Tired August

Mint is growing out of its bounds and into the fescue. I mow some of it as I follow the defined line of grass, and the scent of fresh, wet spearmint lifts and spreads. The pepper plants are small, but the peppers are long. The tomato plants are spindly, yielding nothing of worth.

The red trumpet honeysuckle vine is thinned out, and there are no trumpets. Ferns that once were on the forest floor of my family land now grow under my stand of old trees and sway in a warm August breeze. The trees are dropping yellow leaves that mix with mulch and keep the flowerbeds from looking neat. Birches have a neverending supply of twigs that they give up willingly. I’ve already said it — I’ll never plant another birch tree. I’m tired of tripping over their droppings and picking them up for disposal in brown paper bags they don’t fit well in.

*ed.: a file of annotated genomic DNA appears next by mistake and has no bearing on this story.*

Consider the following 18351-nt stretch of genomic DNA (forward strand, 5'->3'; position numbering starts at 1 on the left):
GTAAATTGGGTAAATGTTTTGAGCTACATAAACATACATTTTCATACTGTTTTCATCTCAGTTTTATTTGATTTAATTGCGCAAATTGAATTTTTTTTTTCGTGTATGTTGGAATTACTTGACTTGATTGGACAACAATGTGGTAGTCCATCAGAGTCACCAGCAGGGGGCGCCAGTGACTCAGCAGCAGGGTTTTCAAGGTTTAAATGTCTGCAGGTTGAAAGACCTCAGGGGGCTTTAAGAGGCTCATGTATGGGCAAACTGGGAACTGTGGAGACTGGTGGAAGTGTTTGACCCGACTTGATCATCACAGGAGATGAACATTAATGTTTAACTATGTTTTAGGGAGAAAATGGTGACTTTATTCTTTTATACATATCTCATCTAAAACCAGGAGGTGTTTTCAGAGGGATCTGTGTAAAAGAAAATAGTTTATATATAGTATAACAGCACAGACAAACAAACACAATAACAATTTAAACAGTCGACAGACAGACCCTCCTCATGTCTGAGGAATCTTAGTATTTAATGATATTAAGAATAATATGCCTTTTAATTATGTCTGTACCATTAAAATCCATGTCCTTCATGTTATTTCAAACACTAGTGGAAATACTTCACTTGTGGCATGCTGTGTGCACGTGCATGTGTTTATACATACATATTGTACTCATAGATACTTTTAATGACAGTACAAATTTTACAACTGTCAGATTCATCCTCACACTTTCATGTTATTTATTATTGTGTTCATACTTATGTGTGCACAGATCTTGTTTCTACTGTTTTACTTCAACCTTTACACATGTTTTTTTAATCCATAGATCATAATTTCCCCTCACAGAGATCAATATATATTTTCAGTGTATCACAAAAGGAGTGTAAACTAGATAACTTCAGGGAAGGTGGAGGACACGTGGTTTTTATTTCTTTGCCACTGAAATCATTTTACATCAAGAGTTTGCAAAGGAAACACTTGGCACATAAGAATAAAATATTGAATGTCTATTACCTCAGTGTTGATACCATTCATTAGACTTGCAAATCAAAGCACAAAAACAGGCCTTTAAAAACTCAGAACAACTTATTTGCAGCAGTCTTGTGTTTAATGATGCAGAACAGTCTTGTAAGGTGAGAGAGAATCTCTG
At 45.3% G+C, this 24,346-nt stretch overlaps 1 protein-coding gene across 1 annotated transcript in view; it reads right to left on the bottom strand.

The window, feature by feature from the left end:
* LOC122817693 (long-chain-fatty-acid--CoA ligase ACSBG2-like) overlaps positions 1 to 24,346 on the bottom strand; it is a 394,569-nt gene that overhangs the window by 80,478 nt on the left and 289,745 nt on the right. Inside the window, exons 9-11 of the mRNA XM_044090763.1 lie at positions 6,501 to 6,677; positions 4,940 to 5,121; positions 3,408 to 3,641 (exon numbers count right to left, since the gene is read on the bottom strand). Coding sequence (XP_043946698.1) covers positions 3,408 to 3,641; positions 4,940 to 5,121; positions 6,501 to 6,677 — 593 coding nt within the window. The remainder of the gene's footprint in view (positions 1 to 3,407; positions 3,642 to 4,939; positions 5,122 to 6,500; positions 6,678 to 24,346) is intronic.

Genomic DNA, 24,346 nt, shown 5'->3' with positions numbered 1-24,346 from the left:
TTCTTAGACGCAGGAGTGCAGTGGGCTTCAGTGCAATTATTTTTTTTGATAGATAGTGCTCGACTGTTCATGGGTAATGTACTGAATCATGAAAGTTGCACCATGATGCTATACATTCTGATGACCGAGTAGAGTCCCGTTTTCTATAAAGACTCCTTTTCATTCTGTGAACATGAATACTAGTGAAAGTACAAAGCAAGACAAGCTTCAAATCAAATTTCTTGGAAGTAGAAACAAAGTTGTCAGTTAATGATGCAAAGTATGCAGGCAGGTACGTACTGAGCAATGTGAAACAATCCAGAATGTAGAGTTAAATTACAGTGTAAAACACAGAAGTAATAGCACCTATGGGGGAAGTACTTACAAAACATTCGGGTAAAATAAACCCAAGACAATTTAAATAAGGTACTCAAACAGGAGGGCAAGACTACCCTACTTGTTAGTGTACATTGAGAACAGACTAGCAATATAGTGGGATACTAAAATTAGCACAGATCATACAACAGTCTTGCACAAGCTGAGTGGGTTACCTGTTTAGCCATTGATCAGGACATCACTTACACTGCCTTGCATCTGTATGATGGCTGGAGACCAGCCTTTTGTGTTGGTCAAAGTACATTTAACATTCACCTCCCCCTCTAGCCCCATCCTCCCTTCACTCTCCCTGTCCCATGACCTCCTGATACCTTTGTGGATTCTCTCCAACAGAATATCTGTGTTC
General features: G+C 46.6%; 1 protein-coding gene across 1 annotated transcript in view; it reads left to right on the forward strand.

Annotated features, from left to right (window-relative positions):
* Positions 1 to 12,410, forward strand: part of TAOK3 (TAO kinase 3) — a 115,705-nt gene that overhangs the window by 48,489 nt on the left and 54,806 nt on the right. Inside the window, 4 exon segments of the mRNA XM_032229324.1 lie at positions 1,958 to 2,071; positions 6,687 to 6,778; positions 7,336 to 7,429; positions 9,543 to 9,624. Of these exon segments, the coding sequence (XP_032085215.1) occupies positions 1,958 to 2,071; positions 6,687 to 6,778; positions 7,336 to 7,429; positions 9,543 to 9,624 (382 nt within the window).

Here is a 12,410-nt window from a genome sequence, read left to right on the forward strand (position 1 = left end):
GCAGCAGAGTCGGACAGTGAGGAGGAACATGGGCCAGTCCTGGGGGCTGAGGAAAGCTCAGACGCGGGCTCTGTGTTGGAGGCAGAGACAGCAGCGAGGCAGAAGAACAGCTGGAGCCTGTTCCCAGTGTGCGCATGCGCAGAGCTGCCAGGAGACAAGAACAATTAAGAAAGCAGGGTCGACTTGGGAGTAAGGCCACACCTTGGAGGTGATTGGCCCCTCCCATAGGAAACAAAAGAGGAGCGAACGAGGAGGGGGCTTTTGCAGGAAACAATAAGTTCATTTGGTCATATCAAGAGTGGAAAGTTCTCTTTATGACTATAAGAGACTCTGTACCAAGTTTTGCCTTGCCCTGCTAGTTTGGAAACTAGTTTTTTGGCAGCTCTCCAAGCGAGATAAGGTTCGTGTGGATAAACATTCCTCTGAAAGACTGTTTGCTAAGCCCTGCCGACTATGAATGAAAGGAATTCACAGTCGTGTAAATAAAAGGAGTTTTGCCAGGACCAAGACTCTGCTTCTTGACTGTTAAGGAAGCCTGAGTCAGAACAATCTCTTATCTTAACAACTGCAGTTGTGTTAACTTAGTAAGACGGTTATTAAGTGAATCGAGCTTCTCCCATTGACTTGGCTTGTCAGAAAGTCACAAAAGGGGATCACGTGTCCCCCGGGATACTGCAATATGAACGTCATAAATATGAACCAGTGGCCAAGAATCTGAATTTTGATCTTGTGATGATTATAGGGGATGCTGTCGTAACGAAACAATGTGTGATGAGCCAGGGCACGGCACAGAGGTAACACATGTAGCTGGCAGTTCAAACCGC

The rose bush has no leaves. Nothing but thin green arms sticking out like those of aliens. I think the squirrels have eaten the leaves. They do this in August. First they eat the Christmas cactus my mother-in-law gave me years ago to care for. I curse them and bring the plant in sooner than I want. I can’t stop their careless destruction.

The abelia is wild and flowery, forsythias are crazily growing, and a blue wildflower is running rampant through the flowerbed. Nandinas and monkey grass are lush.

The fountain in the pond bubbles anxiously and sends out waves that move as fast as time.

And weeds grow where grass fades.

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